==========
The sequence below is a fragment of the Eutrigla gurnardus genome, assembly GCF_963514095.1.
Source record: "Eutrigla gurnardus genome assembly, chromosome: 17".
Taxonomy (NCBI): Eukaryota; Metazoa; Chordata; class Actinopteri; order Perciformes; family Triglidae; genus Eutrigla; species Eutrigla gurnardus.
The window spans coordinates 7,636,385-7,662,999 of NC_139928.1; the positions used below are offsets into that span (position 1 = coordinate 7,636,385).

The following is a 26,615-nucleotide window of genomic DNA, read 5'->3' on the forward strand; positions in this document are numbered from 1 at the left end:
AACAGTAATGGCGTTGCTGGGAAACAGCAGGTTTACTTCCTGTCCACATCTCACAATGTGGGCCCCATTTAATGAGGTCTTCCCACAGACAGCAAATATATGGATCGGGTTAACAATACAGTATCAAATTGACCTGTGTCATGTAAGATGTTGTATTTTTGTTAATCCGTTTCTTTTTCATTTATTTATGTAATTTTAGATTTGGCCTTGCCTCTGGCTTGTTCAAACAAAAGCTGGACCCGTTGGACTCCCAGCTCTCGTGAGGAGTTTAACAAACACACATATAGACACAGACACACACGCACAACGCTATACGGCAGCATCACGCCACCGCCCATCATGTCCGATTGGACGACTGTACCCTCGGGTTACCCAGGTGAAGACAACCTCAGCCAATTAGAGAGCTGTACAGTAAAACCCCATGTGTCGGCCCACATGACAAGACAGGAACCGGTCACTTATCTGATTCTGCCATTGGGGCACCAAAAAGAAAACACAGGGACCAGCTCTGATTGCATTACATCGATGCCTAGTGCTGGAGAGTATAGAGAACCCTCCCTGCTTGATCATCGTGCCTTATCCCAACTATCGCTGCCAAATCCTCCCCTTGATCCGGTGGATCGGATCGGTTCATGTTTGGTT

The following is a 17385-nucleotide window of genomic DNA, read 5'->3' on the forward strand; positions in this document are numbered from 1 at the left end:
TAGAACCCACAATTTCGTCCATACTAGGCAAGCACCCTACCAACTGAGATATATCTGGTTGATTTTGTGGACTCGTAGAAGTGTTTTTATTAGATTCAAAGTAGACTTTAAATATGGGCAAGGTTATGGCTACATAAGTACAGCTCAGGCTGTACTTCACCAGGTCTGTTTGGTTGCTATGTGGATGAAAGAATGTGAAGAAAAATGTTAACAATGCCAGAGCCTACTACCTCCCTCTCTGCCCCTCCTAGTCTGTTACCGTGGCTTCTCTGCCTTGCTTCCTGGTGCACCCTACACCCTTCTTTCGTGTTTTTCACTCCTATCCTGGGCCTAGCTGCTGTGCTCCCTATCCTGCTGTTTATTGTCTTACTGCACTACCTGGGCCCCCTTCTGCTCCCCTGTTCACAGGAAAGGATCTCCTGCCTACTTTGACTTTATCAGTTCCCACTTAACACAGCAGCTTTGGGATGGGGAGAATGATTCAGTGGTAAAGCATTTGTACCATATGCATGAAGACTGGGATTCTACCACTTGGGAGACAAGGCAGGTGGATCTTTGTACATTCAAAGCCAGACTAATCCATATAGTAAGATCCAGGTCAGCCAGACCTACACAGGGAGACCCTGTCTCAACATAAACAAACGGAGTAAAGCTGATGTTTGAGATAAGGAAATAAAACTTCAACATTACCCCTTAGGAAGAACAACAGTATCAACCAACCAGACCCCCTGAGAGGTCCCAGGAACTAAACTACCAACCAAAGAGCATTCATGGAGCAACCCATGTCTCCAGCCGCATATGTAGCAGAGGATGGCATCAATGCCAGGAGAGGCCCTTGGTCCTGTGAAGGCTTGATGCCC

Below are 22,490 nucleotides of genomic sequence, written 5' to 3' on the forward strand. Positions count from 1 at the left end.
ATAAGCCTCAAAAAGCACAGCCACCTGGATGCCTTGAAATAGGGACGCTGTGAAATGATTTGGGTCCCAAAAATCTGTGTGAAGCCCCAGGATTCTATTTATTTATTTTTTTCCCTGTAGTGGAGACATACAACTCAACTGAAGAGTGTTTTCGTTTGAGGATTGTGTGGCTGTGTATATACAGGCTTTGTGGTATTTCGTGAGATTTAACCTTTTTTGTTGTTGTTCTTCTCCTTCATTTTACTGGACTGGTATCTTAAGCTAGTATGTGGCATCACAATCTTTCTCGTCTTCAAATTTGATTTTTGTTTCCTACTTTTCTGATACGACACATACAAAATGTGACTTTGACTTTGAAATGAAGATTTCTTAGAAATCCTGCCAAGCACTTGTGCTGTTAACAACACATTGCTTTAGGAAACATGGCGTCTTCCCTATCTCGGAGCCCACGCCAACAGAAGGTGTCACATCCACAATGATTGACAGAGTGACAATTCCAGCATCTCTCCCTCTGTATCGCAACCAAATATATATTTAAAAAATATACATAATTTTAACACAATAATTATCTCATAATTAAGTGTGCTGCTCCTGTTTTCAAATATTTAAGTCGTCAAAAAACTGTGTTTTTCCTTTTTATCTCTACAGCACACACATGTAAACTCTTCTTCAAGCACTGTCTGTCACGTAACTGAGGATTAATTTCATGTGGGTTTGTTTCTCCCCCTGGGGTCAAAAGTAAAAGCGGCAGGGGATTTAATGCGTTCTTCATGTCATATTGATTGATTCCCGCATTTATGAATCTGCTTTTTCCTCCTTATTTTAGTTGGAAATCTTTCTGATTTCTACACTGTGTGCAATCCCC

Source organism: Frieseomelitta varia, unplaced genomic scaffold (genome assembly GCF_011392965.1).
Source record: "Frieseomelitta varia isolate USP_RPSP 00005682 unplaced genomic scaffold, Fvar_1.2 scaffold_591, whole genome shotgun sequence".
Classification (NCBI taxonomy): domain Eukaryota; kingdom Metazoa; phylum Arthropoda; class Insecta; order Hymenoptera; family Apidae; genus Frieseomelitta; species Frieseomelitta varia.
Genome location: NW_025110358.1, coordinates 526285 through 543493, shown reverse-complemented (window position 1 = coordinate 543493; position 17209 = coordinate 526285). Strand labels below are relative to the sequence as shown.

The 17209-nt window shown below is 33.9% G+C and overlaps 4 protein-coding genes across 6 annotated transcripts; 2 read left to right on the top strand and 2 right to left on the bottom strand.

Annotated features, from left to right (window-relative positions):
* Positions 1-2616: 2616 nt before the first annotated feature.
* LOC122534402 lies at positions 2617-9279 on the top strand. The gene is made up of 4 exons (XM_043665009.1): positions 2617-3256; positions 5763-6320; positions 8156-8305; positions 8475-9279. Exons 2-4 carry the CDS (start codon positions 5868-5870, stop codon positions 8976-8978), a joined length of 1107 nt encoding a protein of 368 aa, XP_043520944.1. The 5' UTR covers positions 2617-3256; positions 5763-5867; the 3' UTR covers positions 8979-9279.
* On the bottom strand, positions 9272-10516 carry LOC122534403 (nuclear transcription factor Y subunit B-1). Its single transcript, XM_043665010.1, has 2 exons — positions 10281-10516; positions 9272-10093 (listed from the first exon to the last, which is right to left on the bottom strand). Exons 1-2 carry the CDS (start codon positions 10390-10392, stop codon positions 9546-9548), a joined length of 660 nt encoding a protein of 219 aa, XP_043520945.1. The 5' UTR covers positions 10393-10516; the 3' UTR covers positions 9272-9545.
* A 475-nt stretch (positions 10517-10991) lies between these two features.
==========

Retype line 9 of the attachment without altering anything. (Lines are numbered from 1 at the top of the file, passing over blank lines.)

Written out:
Below are 22,490 nucleotides of genomic sequence, written 5' to 3' on the forward strand. Positions count from 1 at the left end.